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Binocular Objects (4): Melotte 111 and M3

On April 11th 2004 I observed Melotte 111(Coma Star Cluster) and M 3 with the Skywindow and my 7x 50 Bresser and the Vixen 15 x 80 binoculars. The seeing was 7 or 8 (on a scale of 10, where 1 = best and 10 is worse).

The Coma Star Cluster was not visible with the naked eye. After searching for a few moments, I found the star cluster in the area between Leo and Bootes with the 15 x 80 Vixen binoculars. I immediately noticed that the Coma Star Cluster is way too big for the 15 x 80 with its 3.5-degree field of view. I switched to the 7x50. The cluster just fitted into the 6-degree field of view of the Bresser. This cluster is really impressive. The sketch below should give you an idea what to expect when observing from a light polluted backyard.

Melotte 111


The sketch was made using the 7x50. I also added some fainter stars using the 15x80, but not all stars have been included. I counted between the 50 and 60 stars easily. The faintest stars are of the 10th magnitude. At the heart of the cluster you see a clear triangle of stars, with one bright star right in the middle of the triangle. To the east of the centre, the double star 17 Comae Berenices can be seen. For more background information on the Coma Star Cluster and a finder chart, please read the article "The Coma Berenice Star Cluster" in my "Focus On" section on this site.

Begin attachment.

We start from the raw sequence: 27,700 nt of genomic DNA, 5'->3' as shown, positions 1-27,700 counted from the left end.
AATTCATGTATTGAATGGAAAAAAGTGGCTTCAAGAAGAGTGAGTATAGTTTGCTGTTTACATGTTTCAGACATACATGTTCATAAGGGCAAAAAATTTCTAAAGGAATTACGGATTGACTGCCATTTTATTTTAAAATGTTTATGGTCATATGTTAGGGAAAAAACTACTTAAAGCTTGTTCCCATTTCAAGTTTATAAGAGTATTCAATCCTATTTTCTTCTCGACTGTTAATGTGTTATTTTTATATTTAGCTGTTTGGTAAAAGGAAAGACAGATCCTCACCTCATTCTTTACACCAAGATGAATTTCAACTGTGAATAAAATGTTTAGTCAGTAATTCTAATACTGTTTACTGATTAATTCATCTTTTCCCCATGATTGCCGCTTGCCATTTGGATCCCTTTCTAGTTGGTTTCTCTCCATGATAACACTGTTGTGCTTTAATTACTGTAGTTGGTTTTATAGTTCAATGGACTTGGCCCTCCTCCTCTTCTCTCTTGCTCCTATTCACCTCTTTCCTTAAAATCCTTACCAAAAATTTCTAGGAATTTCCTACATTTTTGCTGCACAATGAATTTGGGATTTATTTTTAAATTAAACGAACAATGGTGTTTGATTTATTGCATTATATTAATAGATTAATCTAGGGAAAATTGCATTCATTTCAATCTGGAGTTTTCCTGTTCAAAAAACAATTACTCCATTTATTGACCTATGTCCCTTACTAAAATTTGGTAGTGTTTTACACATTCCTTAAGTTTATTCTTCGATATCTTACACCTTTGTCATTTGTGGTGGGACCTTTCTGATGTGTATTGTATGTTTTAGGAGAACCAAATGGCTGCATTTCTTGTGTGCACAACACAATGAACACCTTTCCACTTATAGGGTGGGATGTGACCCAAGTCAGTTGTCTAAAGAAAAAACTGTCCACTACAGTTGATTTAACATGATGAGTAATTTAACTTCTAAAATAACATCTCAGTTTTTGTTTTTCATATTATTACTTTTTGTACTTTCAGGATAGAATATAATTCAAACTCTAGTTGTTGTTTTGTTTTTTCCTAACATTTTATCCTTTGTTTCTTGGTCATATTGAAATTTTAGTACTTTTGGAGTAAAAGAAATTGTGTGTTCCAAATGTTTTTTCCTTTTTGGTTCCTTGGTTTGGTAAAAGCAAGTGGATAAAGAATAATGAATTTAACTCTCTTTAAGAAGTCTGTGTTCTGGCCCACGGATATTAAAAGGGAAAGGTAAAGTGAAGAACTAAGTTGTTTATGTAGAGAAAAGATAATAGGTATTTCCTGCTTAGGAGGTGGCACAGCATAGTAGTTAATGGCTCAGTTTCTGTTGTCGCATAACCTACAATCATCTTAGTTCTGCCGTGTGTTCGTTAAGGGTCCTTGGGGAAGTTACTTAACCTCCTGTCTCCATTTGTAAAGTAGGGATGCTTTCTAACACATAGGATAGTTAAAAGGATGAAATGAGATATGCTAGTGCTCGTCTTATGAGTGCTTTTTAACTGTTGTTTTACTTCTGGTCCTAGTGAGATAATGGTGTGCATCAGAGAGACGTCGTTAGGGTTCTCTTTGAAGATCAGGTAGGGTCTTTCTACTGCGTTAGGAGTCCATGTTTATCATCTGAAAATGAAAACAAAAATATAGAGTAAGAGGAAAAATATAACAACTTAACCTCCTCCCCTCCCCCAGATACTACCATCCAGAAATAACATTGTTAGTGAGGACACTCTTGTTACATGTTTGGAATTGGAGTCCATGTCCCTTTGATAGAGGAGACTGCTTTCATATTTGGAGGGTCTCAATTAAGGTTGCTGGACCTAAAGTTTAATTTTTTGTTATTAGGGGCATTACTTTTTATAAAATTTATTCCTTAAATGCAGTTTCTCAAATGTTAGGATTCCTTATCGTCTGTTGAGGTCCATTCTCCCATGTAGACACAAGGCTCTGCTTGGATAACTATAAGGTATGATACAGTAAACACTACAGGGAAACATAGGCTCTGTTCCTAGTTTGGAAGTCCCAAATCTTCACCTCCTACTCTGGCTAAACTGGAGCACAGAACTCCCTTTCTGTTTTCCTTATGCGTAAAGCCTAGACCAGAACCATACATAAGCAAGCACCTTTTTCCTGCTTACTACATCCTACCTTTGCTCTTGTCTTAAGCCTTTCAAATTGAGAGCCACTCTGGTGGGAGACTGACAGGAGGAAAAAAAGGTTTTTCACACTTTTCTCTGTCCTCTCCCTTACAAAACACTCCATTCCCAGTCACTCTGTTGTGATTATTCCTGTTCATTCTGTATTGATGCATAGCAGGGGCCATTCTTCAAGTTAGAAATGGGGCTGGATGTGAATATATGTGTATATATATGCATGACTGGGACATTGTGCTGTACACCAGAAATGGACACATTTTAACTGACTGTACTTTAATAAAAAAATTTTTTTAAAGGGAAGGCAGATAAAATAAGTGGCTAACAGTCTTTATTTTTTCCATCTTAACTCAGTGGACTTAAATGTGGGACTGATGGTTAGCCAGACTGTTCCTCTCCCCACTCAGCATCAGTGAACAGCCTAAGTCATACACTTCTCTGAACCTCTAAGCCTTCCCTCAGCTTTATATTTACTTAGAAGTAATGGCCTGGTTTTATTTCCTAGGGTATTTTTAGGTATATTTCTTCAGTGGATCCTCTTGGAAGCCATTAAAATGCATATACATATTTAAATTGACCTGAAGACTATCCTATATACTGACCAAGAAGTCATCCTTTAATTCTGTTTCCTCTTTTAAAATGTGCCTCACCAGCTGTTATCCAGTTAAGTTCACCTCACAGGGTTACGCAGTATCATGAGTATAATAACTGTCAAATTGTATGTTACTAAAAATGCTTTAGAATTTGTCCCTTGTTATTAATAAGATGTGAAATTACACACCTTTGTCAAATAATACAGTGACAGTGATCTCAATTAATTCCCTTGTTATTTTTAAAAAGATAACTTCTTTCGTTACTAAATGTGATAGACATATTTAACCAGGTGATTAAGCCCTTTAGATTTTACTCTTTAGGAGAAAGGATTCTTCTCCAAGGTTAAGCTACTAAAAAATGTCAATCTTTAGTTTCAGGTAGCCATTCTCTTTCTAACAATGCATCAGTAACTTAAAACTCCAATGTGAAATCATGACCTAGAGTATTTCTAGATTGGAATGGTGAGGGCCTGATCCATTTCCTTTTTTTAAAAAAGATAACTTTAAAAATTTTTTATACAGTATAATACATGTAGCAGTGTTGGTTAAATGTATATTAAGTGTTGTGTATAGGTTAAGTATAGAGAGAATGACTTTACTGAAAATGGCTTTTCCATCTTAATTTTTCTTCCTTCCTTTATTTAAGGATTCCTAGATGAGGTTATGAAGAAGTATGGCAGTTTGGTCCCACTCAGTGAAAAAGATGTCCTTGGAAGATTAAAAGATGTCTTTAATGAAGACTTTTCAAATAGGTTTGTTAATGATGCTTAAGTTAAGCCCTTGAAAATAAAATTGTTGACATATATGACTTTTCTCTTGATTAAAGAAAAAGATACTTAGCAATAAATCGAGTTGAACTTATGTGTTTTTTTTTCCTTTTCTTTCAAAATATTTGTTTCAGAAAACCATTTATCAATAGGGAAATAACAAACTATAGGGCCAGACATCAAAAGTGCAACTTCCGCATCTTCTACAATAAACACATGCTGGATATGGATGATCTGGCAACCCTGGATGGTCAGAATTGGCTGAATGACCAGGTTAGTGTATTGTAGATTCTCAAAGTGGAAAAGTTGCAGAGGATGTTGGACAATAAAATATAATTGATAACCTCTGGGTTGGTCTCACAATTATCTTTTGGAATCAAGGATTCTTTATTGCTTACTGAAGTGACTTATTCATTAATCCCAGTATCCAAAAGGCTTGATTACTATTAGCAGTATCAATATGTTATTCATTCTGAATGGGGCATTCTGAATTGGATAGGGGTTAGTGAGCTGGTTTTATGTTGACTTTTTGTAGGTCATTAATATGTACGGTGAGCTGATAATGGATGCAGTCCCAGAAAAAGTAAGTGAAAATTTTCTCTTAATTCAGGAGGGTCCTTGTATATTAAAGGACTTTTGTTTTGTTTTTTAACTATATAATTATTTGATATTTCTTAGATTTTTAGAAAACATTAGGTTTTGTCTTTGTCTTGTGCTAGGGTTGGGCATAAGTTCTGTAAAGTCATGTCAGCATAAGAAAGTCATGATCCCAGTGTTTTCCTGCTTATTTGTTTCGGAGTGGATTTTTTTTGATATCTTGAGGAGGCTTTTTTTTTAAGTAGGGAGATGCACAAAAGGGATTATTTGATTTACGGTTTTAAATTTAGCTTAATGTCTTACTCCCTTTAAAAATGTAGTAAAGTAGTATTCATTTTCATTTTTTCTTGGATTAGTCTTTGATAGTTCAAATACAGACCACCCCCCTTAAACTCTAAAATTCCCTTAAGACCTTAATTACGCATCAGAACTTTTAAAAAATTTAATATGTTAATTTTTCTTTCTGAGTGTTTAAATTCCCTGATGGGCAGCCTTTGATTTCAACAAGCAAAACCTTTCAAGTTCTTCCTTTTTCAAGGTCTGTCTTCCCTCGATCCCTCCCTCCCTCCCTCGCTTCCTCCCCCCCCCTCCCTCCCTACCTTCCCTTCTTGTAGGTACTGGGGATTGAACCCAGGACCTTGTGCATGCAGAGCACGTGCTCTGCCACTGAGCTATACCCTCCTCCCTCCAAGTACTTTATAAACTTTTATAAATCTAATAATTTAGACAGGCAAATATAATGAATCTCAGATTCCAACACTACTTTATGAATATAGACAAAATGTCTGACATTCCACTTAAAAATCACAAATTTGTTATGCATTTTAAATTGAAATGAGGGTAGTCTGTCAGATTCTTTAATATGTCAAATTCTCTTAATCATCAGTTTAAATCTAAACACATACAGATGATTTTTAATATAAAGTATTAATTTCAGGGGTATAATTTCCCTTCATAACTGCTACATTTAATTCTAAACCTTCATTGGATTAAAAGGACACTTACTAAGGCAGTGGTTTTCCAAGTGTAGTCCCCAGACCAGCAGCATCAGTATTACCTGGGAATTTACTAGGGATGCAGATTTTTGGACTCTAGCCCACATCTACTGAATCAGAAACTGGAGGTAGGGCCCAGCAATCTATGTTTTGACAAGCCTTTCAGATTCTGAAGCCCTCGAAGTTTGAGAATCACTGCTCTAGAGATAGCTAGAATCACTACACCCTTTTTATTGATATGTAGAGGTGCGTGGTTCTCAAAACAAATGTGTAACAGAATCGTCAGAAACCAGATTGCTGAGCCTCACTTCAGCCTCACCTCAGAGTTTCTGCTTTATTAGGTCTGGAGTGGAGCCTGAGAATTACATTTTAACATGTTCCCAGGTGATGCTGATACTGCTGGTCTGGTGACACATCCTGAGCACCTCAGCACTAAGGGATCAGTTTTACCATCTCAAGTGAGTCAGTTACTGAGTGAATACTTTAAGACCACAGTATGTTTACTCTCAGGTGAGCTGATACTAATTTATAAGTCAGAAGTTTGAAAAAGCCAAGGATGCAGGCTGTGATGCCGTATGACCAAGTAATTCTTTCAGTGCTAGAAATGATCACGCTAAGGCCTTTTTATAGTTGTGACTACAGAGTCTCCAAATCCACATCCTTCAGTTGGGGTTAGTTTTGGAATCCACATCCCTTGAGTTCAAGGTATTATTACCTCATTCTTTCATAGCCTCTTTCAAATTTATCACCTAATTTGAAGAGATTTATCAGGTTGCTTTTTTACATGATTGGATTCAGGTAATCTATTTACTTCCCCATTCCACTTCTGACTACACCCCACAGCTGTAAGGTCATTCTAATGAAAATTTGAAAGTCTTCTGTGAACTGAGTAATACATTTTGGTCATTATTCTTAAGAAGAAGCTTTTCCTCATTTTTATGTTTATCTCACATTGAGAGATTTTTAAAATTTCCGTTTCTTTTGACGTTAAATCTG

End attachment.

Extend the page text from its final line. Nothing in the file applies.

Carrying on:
Later that night I turned the 15 x 80 to M 3 in Canes Venatici, a globular cluster that lies 1/3 of the way between Arcturus and Cor Caroli . I immediately spotted M 3 as a faint patch of light. M 3 is one of the brightest globulars in the night-sky. It looked like a small nebulous circle of light about 10' in diameter. Averted vision made it slightly bigger. The centre was slightly brighter than the outer parts, but there where no individual stars resolved. It didn't look grainy.

M3


In the sketch above I included some field stars just for getting the orientation right. Not all stars visible were included. The faintest star, just northwest of M 3, is of magnitude 9.8. For more details on M 3, and a downloadable finder chart, see "The Deepsky TOP 100 nr. 9: M 3" in the Deepsky section on this site)



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